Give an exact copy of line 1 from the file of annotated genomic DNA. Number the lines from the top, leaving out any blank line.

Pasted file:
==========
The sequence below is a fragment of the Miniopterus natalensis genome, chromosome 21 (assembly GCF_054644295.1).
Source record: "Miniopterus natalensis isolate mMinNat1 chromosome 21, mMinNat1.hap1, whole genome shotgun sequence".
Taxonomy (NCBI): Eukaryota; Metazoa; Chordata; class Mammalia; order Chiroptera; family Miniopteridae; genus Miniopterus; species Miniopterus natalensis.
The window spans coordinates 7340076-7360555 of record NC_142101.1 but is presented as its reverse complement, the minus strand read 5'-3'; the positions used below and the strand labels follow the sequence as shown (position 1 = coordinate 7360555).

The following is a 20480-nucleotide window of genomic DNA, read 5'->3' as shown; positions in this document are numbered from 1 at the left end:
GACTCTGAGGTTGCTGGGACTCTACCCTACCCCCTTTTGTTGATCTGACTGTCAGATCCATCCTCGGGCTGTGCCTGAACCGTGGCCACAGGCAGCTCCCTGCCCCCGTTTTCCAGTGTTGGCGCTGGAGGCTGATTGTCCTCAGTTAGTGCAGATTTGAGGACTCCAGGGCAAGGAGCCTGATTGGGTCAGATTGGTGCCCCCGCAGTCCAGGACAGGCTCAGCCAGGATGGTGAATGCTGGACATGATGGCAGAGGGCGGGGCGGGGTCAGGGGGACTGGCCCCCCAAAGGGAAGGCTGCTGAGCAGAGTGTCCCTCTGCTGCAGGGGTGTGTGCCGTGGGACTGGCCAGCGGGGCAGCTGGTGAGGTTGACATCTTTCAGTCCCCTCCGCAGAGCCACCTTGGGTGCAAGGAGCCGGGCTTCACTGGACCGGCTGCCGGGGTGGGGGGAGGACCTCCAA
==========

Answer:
The sequence below is a fragment of the Miniopterus natalensis genome, chromosome 21 (assembly GCF_054644295.1).